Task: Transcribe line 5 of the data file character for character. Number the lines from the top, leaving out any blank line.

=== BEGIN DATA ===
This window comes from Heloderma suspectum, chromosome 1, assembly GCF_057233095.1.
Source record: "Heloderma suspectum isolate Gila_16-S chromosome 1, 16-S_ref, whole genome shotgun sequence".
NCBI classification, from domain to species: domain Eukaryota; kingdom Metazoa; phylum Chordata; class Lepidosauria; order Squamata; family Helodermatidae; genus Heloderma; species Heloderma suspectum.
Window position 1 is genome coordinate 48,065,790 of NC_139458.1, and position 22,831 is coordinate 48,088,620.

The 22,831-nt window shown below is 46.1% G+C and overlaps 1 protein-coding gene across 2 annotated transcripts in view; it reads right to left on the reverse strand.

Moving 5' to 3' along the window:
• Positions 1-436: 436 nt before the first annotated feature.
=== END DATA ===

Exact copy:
The 22,831-nt window shown below is 46.1% G+C and overlaps 1 protein-coding gene across 2 annotated transcripts in view; it reads right to left on the reverse strand.